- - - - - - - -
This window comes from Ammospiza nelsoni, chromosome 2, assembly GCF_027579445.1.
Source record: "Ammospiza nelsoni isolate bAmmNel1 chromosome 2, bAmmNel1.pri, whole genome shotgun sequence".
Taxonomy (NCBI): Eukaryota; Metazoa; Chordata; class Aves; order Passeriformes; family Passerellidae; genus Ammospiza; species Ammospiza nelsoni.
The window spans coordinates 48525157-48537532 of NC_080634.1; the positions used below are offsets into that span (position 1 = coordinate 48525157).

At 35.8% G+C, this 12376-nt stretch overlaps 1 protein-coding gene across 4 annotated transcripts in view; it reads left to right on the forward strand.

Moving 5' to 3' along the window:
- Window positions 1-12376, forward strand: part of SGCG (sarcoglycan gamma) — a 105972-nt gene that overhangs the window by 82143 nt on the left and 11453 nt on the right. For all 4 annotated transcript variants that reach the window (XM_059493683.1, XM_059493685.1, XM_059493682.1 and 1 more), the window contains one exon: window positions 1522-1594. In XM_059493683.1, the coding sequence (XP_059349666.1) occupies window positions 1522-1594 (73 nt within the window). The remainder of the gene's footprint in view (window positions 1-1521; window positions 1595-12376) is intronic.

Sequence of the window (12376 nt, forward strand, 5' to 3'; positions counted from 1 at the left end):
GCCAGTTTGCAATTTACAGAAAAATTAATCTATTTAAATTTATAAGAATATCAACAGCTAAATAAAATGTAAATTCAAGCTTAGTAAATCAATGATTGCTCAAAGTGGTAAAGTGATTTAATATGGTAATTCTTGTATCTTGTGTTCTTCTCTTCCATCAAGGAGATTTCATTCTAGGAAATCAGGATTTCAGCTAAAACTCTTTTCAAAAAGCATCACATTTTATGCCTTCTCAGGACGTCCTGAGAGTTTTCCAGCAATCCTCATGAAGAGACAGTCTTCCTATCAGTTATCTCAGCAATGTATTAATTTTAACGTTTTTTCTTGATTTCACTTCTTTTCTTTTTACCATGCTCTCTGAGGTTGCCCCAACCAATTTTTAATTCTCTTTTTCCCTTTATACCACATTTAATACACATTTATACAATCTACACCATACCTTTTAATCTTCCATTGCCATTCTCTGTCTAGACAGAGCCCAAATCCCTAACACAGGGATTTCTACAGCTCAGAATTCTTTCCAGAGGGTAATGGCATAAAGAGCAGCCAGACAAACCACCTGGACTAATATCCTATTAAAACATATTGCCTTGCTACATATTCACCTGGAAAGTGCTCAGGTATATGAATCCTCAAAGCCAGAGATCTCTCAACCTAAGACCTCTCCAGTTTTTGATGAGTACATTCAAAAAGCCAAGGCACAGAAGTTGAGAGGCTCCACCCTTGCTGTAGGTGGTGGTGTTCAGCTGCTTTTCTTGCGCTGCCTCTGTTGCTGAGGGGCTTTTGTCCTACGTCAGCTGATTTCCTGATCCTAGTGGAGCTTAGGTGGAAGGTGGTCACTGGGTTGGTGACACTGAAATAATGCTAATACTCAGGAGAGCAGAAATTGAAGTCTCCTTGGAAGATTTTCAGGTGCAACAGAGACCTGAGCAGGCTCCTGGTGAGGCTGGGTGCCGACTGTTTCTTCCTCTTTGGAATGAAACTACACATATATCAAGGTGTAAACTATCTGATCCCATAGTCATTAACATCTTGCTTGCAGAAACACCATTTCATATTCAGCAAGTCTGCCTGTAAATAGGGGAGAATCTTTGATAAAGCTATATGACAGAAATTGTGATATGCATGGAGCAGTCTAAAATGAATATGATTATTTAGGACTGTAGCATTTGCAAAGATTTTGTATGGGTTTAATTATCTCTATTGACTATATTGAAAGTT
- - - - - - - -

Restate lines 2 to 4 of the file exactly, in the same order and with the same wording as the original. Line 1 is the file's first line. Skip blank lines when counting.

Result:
Source record: "Ammospiza nelsoni isolate bAmmNel1 chromosome 2, bAmmNel1.pri, whole genome shotgun sequence".
Taxonomy (NCBI): Eukaryota; Metazoa; Chordata; class Aves; order Passeriformes; family Passerellidae; genus Ammospiza; species Ammospiza nelsoni.
The window spans coordinates 48525157-48537532 of NC_080634.1; the positions used below are offsets into that span (position 1 = coordinate 48525157).